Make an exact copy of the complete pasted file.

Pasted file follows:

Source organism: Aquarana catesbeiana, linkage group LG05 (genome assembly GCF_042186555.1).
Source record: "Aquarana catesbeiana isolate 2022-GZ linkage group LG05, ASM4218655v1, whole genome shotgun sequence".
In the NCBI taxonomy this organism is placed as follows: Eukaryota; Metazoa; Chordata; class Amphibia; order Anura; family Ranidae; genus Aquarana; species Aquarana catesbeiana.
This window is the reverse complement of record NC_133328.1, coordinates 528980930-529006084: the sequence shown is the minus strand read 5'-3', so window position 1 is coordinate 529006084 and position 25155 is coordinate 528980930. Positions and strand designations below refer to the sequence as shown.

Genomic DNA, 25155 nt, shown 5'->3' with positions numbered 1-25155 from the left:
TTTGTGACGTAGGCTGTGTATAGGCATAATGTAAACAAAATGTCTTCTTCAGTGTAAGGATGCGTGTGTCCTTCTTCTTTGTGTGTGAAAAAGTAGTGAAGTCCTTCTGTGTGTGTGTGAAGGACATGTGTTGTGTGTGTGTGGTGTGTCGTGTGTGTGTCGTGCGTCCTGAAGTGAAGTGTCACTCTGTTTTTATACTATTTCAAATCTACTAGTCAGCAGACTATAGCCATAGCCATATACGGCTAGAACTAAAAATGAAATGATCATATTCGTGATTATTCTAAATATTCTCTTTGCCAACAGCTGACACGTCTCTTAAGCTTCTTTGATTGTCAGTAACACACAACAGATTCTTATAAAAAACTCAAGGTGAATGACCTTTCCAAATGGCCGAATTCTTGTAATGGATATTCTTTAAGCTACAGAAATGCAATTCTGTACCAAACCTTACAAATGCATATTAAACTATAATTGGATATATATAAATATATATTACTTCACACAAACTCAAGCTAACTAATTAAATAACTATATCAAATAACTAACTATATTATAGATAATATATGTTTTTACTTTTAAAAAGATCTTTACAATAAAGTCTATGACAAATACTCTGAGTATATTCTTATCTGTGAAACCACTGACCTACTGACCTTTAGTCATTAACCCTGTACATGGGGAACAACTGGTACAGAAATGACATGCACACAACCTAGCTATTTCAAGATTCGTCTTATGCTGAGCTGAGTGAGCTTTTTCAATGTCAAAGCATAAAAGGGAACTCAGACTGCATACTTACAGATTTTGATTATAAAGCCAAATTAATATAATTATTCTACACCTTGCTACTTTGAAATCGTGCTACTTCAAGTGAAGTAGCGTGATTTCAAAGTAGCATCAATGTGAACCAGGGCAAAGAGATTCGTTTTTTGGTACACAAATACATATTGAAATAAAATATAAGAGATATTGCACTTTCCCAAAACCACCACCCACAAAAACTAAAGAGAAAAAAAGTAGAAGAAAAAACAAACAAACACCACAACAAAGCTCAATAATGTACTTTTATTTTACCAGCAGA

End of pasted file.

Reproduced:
Source organism: Aquarana catesbeiana, linkage group LG05 (genome assembly GCF_042186555.1).
Source record: "Aquarana catesbeiana isolate 2022-GZ linkage group LG05, ASM4218655v1, whole genome shotgun sequence".
In the NCBI taxonomy this organism is placed as follows: Eukaryota; Metazoa; Chordata; class Amphibia; order Anura; family Ranidae; genus Aquarana; species Aquarana catesbeiana.
This window is the reverse complement of record NC_133328.1, coordinates 528980930-529006084: the sequence shown is the minus strand read 5'-3', so window position 1 is coordinate 529006084 and position 25155 is coordinate 528980930. Positions and strand designations below refer to the sequence as shown.

Genomic DNA, 25155 nt, shown 5'->3' with positions numbered 1-25155 from the left:
TTTGTGACGTAGGCTGTGTATAGGCATAATGTAAACAAAATGTCTTCTTCAGTGTAAGGATGCGTGTGTCCTTCTTCTTTGTGTGTGAAAAAGTAGTGAAGTCCTTCTGTGTGTGTGTGAAGGACATGTGTTGTGTGTGTGTGGTGTGTCGTGTGTGTGTCGTGCGTCCTGAAGTGAAGTGTCACTCTGTTTTTATACTATTTCAAATCTACTAGTCAGCAGACTATAGCCATAGCCATATACGGCTAGAACTAAAAATGAAATGATCATATTCGTGATTATTCTAAATATTCTCTTTGCCAACAGCTGACACGTCTCTTAAGCTTCTTTGATTGTCAGTAACACACAACAGATTCTTATAAAAAACTCAAGGTGAATGACCTTTCCAAATGGCCGAATTCTTGTAATGGATATTCTTTAAGCTACAGAAATGCAATTCTGTACCAAACCTTACAAATGCATATTAAACTATAATTGGATATATATAAATATATATTACTTCACACAAACTCAAGCTAACTAATTAAATAACTATATCAAATAACTAACTATATTATAGATAATATATGTTTTTACTTTTAAAAAGATCTTTACAATAAAGTCTATGACAAATACTCTGAGTATATTCTTATCTGTGAAACCACTGACCTACTGACCTTTAGTCATTAACCCTGTACATGGGGAACAACTGGTACAGAAATGACATGCACACAACCTAGCTATTTCAAGATTCGTCTTATGCTGAGCTGAGTGAGCTTTTTCAATGTCAAAGCATAAAAGGGAACTCAGACTGCATACTTACAGATTTTGATTATAAAGCCAAATTAATATAATTATTCTACACCTTGCTACTTTGAAATCGTGCTACTTCAAGTGAAGTAGCGTGATTTCAAAGTAGCATCAATGTGAACCAGGGCAAAGAGATTCGTTTTTTGGTACACAAATACATATTGAAATAAAATATAAGAGATATTGCACTTTCCCAAAACCACCACCCACAAAAACTAAAGAGAAAAAAAGTAGAAGAAAAAACAAACAAACACCACAACAAAGCTCAATAATGTACTTTTATTTTACCAGCAGA